error = []
    #this finds the difference between the control points
    for i in range(len(points_mga)):
        x1 = trans_points[i][0]
        y1 = trans_points[i][1]
        x2 = points_mga[i][0]
        y2 = points_mga[i][1]
        error.append(math.sqrt((x1 - x2) ** 2 + (y1 - y2) ** 2))

    print("Current Params are: ")
    with np.printoptions(precision=3, suppress=True):
    print("Current average error is: " + str(mean(error)) + " meters")
    print("String to use is: " + pm)

    return mean(error)

#Add your inital guess
x_0 = 950
y_0 = -1200
gamma = -18.39841101
lat_0 = -23.2583926082939
lonc = 117.589084840039

#define your control points
points_local = [[5663.648,7386.58],

points_mga = [[567416.145863305,7434410.3451835],

params = [x_0, y_0, gamma,alpha, lat_0, lonc]

error = convert(params)


result = optimize.minimize(convert, params, method='Powell')
if result.success:
    fitted_params = result.x
    raise ValueError(result.message)

This leaves me the final Proj4 code of:

+proj=omerc +lat_0=-23.258566991042546 +lonc=117.58903931496924 +alpha=-0.00092995750016844 +gamma=-18.167694329590468 +k=0.999585495 +x_0=972.059643024533 +y_0=-1213.4486096382636 +ellps=GRS80 +units=m +no_defs

Second Edit: The comments below made me realize I can play with the scale -

+proj=omerc +lat_0=-23.258567543613964 +lonc=117.58903874790323 +alpha=-0.0009318714702833909 +gamma=-18.166493294460672 +k=1.0000628514828176 +x_0=969.710105681703 +y_0=-1213.4835412494535 +ellps=GRS80 +units=m +no_defs

I get an average error of 0.0645m

  • You are right, taking gamma instead of alpha leads to better values.
    – AndreJ
    Commented Feb 27, 2020 at 15:58
  • I suggest to clean the trial and error from your answer to give a good advice for future visitors; and accept your own answer.
    – AndreJ
    Commented Feb 27, 2020 at 19:22
  • I'll test out a few more local projections with the script to make sure it works - I'll provide an update Commented Feb 28, 2020 at 1:31
  • 1
    @AndreJ It works on a few other local projections, i'm happy this solution works. For someone who is not familiar with projections I find there is a real lack of good documentation on converting projection systems - or i'm not good at finding them. Commented Feb 29, 2020 at 7:48

You are almost there, here are my steps:

First, calculate from MGA to local using a plane rotation:

MineX = k ((MGAx-xo) cos phi + (MGAy-yo) sin phi)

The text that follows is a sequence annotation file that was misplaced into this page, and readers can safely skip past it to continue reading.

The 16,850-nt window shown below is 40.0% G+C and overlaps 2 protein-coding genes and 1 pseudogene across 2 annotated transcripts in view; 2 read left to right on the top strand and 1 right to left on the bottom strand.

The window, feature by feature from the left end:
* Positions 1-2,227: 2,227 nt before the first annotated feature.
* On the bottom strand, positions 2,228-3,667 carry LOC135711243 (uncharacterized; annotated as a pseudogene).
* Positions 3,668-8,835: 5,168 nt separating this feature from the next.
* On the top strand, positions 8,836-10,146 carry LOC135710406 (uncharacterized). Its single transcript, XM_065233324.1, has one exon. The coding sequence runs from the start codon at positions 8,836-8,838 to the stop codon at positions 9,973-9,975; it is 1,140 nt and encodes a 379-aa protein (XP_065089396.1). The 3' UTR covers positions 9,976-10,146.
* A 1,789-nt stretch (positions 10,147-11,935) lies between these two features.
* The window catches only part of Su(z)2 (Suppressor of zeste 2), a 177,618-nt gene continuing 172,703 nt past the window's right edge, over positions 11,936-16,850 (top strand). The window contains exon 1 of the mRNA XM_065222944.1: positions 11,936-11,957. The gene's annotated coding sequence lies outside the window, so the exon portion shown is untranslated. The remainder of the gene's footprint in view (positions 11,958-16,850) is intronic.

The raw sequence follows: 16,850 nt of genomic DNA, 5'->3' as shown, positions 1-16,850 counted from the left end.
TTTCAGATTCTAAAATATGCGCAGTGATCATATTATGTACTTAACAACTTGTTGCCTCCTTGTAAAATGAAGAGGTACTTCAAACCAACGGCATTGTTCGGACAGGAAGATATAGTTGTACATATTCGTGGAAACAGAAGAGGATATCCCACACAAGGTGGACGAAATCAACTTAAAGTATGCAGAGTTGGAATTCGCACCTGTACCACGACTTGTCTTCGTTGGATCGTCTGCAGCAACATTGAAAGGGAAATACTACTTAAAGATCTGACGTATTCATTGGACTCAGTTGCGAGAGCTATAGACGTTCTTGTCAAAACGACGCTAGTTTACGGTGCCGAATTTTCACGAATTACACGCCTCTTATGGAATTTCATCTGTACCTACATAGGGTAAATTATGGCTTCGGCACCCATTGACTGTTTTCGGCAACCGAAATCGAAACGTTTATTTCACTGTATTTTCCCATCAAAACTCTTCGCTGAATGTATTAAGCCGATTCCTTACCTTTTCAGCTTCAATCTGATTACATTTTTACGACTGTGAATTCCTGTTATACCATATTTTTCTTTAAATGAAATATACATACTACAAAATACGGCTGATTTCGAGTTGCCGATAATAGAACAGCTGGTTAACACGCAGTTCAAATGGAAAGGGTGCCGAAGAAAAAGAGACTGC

MineY = k (-(MGAx-xo) sin phi + (MGAy-yo) cos phi)

with MGAx and MGAy as MGA coordinates. This works perfectly with

k = 1.0004
phi = -18.4
xo = 559714
yo = 7429191

So now we have the center in MGA coordinates, and the angle in degrees.

Put the MGA coordinates in a text file and Convert the MGA to latlon with cs2cs:

cs2cs +init=epsg:28350 +to +init=epsg:4326 -f "%%.5f" <Paraburdoo-center.txt >out.txt


117.58373   -23.24543 0.00000

From that, you can get the PROJ string:

+proj=omerc +lat_0=-23.24543 +lonc=117.58373 +alpha=18.4 +k=1 +x_0=0 +y_0=0 +gamma=0 +ellps=GRS80  +units=m +no_defs

And the sample coordinates in red, displayed at the MGA coordiantes, fit in a grid with the rotated CRS in blue:

enter image description here

Calculating all points, I still get offsets about 50 m.

Keep in mind that the given rotation is plane. The MGA Mercator cylinder is placed at the equator at 117°E, while the rotated Mercator cylinder is placed at 23° South.

In the Hotine definition, alpha is used to rotate the cylinder from true North, and gamma is used to rotated the plane coordinates back to North-up.

So, you can use a different approach: Leave the Mercator cylinder where MGA places it (117°E on the equator), and do the rotation with gamma only.

The local coordinates of 117°E are the false Easting and Northing, and can be calculated with MGAx=500000 and MGAy=1000000 in the formula above:

MineX = -868482
MineY = 2421499

with that, the PROJ string is:

+proj=omerc +lat_0=0 +lonc=117 +alpha=0 +gamma=-18.40009 +k=1.000006 +x_0=-868484 +y_0=2421498 +ellps=GRS80 +to_meter=1 +no_defs

k and gamma (and the false Easting/Northing as a follow-up) are adjusted to reduce distortion to less than 1 meter. You might adjust to_meter as well to get better values.

  • I used a script to "Brute force it" see the response above - I think I get less than a meter accuracy. I'll look into your formula. Commented Feb 27, 2020 at 14:23